Thus far, comparisons between the offending decisions of regular drug and alcohol consumers and non-consumers have focused on discernible differences in perceptions. This section demonstrates that there were also instances when the decision-making of these two types of offender appeared to converge. When this was the case, it tended to relate to how the built environment, where targets are situated, can provide signals about possibilities for successful offending. The following extracts reflect these common perceptions:
Aaron: [about location 4] probably a bit safer coz it … it looks like a better area.
Interviewer: right, ok.
Aaron: bigger houses … people would probably be a bit more … I can imagine people being a bit more nosey or … I see a caravan there. There might be old people that are in all the time. Ermm … I’d probably say it’s a bit safer.
Don (DA): I don’t know whether they’d be anything really in these cars [in location 2] because it doesn’t look like a very affluent area but then again students sometimes leave laptops and things like that. It could be student accommodation because it looks like flats ermm … so I’d say that would be the easiest there if there was anything in view in the cars.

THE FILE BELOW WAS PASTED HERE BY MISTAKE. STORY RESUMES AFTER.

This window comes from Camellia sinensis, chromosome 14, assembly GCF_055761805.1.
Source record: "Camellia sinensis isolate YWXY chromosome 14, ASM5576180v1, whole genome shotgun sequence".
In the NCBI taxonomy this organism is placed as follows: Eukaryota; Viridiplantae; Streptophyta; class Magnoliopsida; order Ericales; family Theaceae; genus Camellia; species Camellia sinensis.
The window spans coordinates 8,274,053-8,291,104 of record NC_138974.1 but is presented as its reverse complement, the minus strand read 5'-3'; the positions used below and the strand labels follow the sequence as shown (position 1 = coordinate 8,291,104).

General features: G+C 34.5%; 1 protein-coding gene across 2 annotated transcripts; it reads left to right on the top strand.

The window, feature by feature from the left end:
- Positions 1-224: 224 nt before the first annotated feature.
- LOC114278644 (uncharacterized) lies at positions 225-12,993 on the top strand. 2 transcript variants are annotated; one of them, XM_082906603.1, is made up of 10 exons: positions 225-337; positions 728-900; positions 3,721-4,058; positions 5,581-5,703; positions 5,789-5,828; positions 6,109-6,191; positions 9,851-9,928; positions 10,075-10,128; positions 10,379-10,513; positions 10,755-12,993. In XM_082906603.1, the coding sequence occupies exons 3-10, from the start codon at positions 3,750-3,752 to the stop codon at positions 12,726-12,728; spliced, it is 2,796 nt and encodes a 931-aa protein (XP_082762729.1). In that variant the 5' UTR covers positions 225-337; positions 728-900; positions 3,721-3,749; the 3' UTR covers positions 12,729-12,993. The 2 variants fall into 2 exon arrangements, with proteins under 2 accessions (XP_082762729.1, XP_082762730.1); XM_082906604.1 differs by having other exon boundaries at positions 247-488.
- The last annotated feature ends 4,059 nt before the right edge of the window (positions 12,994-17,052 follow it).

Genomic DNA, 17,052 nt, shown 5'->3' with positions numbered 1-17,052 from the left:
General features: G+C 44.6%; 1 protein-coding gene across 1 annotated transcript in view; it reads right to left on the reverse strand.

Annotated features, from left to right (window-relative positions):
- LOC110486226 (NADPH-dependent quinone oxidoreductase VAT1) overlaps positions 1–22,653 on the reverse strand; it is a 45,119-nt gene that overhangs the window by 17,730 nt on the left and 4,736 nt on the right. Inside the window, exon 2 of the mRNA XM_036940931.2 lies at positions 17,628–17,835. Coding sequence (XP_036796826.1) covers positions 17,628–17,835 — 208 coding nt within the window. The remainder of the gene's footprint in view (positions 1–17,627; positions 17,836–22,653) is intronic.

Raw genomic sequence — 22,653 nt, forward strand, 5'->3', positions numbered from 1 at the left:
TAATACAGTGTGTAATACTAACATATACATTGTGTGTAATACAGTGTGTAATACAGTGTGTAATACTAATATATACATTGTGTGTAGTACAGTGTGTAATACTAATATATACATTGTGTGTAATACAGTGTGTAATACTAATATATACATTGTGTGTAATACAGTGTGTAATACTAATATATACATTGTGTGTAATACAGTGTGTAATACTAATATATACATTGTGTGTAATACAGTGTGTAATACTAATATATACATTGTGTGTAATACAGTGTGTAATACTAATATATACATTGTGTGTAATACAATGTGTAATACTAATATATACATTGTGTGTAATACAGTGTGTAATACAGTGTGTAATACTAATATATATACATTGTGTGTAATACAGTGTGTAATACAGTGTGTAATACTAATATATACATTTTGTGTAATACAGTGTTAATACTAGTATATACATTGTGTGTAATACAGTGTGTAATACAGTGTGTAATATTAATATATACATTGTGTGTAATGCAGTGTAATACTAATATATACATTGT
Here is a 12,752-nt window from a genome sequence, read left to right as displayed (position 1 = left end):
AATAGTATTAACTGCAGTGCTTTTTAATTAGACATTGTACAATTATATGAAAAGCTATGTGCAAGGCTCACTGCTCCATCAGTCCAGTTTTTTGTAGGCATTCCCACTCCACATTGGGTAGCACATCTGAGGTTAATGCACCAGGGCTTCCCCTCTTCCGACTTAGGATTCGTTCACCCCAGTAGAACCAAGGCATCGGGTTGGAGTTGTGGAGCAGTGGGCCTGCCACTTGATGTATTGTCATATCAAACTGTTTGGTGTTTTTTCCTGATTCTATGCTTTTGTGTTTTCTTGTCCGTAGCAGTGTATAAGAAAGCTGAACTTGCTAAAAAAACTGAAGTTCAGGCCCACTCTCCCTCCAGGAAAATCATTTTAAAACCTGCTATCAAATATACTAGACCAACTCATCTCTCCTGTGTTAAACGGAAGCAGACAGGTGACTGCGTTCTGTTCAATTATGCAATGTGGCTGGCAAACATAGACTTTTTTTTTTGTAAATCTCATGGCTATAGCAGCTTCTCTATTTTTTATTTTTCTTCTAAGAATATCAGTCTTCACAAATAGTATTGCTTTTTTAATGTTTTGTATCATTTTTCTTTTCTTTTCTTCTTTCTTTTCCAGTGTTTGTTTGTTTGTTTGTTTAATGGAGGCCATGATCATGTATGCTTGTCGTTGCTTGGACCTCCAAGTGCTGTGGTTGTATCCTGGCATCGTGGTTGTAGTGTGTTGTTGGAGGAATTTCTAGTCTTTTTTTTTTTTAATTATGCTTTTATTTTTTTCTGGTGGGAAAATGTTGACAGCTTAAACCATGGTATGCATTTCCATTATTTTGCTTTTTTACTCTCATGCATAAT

In support of the research of Armitage (2017) and Armitage and Monchuk (2017) that probed the effect private signs and seemingly affluent housing might have on offender perceptions, there was a consensus that the preferred location to commit theft was in less affluent areas. Features that helped this sample of offenders to identify an affluent area included: bigger houses (Aaron), Neighbourhood Watch signs (Dwayne), retirement housing (Darryl), signs reminding owners to take valuable belongings out of vehicles (Don), and large driveways (Ali). These findings link to the concept of collective efficacy (Ekblom 2005; Sampson 2006) and the notion that ownership can be imposed upon an area by maintaining order or giving off that impression. In a similar fashion to ideas of ‘Broken Windows’ (Wilson and Kelling 1982), and ‘Defensible Space’ (Newman 1973), pro-social design and its maintenance can convey to a potential offender that offending is likely to be challenged.